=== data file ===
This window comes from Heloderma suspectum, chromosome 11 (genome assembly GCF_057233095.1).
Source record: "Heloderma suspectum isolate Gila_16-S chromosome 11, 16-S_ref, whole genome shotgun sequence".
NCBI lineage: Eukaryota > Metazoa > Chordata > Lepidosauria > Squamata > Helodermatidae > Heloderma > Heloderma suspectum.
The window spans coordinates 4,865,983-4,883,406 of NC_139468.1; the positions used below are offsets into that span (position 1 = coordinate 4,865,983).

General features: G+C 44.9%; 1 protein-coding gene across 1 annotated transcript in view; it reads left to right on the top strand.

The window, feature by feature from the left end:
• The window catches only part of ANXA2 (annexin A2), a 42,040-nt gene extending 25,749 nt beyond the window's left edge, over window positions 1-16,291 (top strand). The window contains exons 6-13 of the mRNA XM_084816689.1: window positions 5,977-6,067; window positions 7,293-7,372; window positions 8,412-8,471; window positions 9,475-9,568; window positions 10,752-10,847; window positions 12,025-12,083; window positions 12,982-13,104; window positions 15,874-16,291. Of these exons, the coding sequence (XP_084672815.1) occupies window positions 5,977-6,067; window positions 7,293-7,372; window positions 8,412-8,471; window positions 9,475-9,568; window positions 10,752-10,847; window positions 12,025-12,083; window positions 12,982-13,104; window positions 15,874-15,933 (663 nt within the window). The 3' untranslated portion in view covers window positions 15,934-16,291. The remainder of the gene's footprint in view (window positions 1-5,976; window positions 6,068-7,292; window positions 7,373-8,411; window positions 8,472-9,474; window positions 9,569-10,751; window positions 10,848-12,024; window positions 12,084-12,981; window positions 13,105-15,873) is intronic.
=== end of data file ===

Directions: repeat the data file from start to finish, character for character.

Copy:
This window comes from Heloderma suspectum, chromosome 11 (genome assembly GCF_057233095.1).
Source record: "Heloderma suspectum isolate Gila_16-S chromosome 11, 16-S_ref, whole genome shotgun sequence".
NCBI lineage: Eukaryota > Metazoa > Chordata > Lepidosauria > Squamata > Helodermatidae > Heloderma > Heloderma suspectum.
The window spans coordinates 4,865,983-4,883,406 of NC_139468.1; the positions used below are offsets into that span (position 1 = coordinate 4,865,983).

General features: G+C 44.9%; 1 protein-coding gene across 1 annotated transcript in view; it reads left to right on the top strand.

The window, feature by feature from the left end:
• The window catches only part of ANXA2 (annexin A2), a 42,040-nt gene extending 25,749 nt beyond the window's left edge, over window positions 1-16,291 (top strand). The window contains exons 6-13 of the mRNA XM_084816689.1: window positions 5,977-6,067; window positions 7,293-7,372; window positions 8,412-8,471; window positions 9,475-9,568; window positions 10,752-10,847; window positions 12,025-12,083; window positions 12,982-13,104; window positions 15,874-16,291. Of these exons, the coding sequence (XP_084672815.1) occupies window positions 5,977-6,067; window positions 7,293-7,372; window positions 8,412-8,471; window positions 9,475-9,568; window positions 10,752-10,847; window positions 12,025-12,083; window positions 12,982-13,104; window positions 15,874-15,933 (663 nt within the window). The 3' untranslated portion in view covers window positions 15,934-16,291. The remainder of the gene's footprint in view (window positions 1-5,976; window positions 6,068-7,292; window positions 7,373-8,411; window positions 8,472-9,474; window positions 9,569-10,751; window positions 10,848-12,024; window positions 12,084-12,981; window positions 13,105-15,873) is intronic.